Many people desperately seek any method to seal their court records once it is determined that they no longer qualify to have their arrest record sealed or expunged by the typical means (sections 943.0585 and 943.059, Florida Statutes). This naturally turns to rule 2.420 in the Florida Rules of Judicial Administration and section 943.0581, Florida Statutes – administrative expungement. I will explore both of these options with their pluses and minuses.
The Typical Means of Expunging – Sealing Record Are Not Available
Before we can dive into the “alternative” methods of sealing or expunging criminal records, we should first briefly explain the typical means of doing this. Under Florida law, a person who has been arrested (to include receiving a Notice to Appear) may have the opportunity to have that arrest record sealed or expunged (see, What is Expungement). To qualify a person must:
- have never been convicted of any criminal offense,
- have never had a previous record sealed or expunged (under typical means),
- have had the charges against him dropped, dismissed, or never filed on (expungement), or
- have had a “withhold of adjudication” and the charge is not prohibited (sealing).
A person no longer qualifies once they have successfully had an arrest record sealed or expunged or they have been convicted (adjudicated guilty) of a criminal offense. See, Difference Between “Withhold” and “Adjudicated”). This problem often raises its head when a person is found guilty of a crime that requires an adjudication of guilt by law, e.g., DUI, naively pled guilty at an arraignment to a minor offense that included an adjudication of guilt (see, Criminal Case Dispositions), or have already had an arrest sealed or expunged.
The impact of a criminal record (see, What is a Background Check) often goes unnoticed for years, long after the ability to change the situation through court proceedings in the original case. People who are affected by their past are usually trying to obtain or change their employment, including seeking promotions. Other common reasons include applying to be a resident at certain apartment complexes and trying to be a chaperone for their child at a school function.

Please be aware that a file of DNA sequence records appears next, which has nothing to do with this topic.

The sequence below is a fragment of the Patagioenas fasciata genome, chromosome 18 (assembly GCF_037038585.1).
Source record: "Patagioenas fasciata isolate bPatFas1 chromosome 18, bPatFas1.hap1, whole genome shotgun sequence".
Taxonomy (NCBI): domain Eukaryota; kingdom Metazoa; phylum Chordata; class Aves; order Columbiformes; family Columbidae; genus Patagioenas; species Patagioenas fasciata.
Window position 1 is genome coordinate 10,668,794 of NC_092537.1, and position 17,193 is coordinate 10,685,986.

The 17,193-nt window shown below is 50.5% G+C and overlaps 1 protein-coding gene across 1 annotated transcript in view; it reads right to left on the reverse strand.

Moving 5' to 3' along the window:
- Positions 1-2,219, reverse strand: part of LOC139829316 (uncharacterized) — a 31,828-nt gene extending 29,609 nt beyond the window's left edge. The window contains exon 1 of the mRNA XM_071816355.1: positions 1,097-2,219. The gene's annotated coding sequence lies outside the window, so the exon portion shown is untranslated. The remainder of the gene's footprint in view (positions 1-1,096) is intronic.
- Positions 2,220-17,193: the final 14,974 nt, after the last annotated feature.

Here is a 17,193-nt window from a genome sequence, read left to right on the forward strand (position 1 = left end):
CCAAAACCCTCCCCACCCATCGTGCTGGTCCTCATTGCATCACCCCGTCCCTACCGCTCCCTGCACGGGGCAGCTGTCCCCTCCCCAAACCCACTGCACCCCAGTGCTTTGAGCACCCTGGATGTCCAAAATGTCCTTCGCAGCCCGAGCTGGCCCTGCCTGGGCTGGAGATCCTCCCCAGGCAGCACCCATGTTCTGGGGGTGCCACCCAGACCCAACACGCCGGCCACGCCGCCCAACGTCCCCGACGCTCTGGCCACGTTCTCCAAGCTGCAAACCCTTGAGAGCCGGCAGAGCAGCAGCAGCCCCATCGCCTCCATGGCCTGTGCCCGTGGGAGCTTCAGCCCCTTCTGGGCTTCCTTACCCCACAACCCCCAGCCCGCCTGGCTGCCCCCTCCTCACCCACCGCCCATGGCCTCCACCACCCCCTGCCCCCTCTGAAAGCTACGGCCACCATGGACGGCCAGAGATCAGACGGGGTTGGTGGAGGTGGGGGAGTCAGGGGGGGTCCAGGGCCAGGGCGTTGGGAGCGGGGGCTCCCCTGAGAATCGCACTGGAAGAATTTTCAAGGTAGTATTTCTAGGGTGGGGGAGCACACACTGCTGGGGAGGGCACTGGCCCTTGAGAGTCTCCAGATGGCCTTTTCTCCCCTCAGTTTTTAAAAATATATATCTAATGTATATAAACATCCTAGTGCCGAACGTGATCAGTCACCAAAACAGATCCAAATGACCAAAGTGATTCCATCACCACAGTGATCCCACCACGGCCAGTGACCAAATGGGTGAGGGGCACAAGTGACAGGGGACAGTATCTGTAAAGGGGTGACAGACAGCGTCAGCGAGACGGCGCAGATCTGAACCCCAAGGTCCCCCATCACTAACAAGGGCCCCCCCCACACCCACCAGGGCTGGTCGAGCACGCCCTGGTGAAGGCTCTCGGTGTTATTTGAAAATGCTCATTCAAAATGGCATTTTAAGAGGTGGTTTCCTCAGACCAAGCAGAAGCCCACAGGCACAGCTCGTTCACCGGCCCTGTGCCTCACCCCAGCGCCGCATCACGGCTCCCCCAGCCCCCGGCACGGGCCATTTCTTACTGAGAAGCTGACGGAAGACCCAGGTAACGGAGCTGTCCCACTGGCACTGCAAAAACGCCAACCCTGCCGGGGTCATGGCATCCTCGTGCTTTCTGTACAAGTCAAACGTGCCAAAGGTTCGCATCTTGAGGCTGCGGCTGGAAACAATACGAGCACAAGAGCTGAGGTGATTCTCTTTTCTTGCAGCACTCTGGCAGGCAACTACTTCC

Once they realize that their criminal history is affecting them, they seek to have this minimized. They either qualify to have it sealed or expunged and go through the 8-12+ month process or they don’t qualify and they seek alternative methods.
Alternative Methods of Sealing Judicial Records
Below are alternative methods of sealing court records.
Florida Rule of Judicial Administration 2.420 is titled “Public Access to and Protection of Judicial Branch Records.” This rule is directly governed by article I, section 24(a) of the Florida Constitution (Access to Public Records and Meetings):
Every person has the right to inspect or copy any public record made or received in connection with the official business of any public body, officer, or employee of the state, or persons acting on their behalf, except with respect to records exempted pursuant to this section or specifically made confidential by this Constitution. This section specifically includes the legislative, executive, and judicial branches of government and each agency or department created thereunder; counties, municipalities, and districts; and each constitutional officer, board, and commission, or entity created pursuant to law or this Constitution.
As noted, there are “exempted” records. Pursuant to rule 2.420, “confidential” records are exempt and may be released “only to the persons or organizations designated by law, statute, or court order.”
Confidential information includes information that is confidential under this rule or under a court order entered pursuant to this rule.
It is important to note that exempt records are confidential except for those people and organizations designated by law, statute, and court order. This means that records deemed confidential are still accessible to specific organizations (for specific reasons).
In order to have the court deem a record confidential, it has to be established that the confidentiality is required to:
- prevent a serious and imminent threat to the fair, impartial, and orderly administration of justice;
- protect trade secrets;
- protect a compelling governmental interest;
- obtain evidence to determine legal issues in a case;
- avoid substantial injury to innocent third parties;
- avoid substantial injury to a party by disclosure of matters protected by a common law or privacy tight not generally inherent in the specific type of proceeding sought to be closed;
- comply with established public policy set forth in the Florida or United States Constitution or statutes or Florida rules or case law;
Florida Rule of Judicial Administration 2.420(c)(9)(A).
The rule spells out specifically how the motion must be presented when requested civil records or when requesting criminal records to be sealed.
If a record is deemed confidential pursuant to one of the reasons listed above, it is still accessible to specific entities for specific reasons. The Clerk of Court must allow access to confidential court records to persons “authorized by law.” Fla. R. Jud. Admin. 2.420(j)(1). This not only includes records determined to be confidential by motion but also those considered confidential by rule.